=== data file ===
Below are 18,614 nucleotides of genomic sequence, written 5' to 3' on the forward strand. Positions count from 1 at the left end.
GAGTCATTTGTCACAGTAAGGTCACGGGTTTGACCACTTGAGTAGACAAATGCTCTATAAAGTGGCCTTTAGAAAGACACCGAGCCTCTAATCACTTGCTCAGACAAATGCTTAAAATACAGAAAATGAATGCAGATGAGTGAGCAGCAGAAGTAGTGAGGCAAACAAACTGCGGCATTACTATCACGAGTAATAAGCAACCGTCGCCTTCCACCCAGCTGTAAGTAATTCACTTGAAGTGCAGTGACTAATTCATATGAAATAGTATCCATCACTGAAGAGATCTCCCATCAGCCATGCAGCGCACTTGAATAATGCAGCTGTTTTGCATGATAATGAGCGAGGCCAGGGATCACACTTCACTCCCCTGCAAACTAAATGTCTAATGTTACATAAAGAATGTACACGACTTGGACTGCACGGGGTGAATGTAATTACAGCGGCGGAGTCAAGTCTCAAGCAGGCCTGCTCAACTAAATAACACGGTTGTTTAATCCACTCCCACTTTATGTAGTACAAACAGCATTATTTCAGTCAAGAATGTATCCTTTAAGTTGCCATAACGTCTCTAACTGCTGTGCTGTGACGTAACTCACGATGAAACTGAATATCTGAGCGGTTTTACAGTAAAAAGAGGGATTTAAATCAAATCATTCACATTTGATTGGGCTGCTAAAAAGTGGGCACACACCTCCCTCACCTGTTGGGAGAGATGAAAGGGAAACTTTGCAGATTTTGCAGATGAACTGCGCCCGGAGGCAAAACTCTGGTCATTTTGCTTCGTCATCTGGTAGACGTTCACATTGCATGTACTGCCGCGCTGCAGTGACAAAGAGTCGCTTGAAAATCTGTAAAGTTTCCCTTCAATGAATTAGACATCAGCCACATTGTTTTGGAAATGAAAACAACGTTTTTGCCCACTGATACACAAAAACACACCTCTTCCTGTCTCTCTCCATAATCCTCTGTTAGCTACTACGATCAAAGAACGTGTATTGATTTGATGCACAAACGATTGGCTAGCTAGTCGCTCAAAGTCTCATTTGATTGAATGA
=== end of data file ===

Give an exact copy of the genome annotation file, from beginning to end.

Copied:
Below are 18,614 nucleotides of genomic sequence, written 5' to 3' on the forward strand. Positions count from 1 at the left end.
GAGTCATTTGTCACAGTAAGGTCACGGGTTTGACCACTTGAGTAGACAAATGCTCTATAAAGTGGCCTTTAGAAAGACACCGAGCCTCTAATCACTTGCTCAGACAAATGCTTAAAATACAGAAAATGAATGCAGATGAGTGAGCAGCAGAAGTAGTGAGGCAAACAAACTGCGGCATTACTATCACGAGTAATAAGCAACCGTCGCCTTCCACCCAGCTGTAAGTAATTCACTTGAAGTGCAGTGACTAATTCATATGAAATAGTATCCATCACTGAAGAGATCTCCCATCAGCCATGCAGCGCACTTGAATAATGCAGCTGTTTTGCATGATAATGAGCGAGGCCAGGGATCACACTTCACTCCCCTGCAAACTAAATGTCTAATGTTACATAAAGAATGTACACGACTTGGACTGCACGGGGTGAATGTAATTACAGCGGCGGAGTCAAGTCTCAAGCAGGCCTGCTCAACTAAATAACACGGTTGTTTAATCCACTCCCACTTTATGTAGTACAAACAGCATTATTTCAGTCAAGAATGTATCCTTTAAGTTGCCATAACGTCTCTAACTGCTGTGCTGTGACGTAACTCACGATGAAACTGAATATCTGAGCGGTTTTACAGTAAAAAGAGGGATTTAAATCAAATCATTCACATTTGATTGGGCTGCTAAAAAGTGGGCACACACCTCCCTCACCTGTTGGGAGAGATGAAAGGGAAACTTTGCAGATTTTGCAGATGAACTGCGCCCGGAGGCAAAACTCTGGTCATTTTGCTTCGTCATCTGGTAGACGTTCACATTGCATGTACTGCCGCGCTGCAGTGACAAAGAGTCGCTTGAAAATCTGTAAAGTTTCCCTTCAATGAATTAGACATCAGCCACATTGTTTTGGAAATGAAAACAACGTTTTTGCCCACTGATACACAAAAACACACCTCTTCCTGTCTCTCTCCATAATCCTCTGTTAGCTACTACGATCAAAGAACGTGTATTGATTTGATGCACAAACGATTGGCTAGCTAGTCGCTCAAAGTCTCATTTGATTGAATGA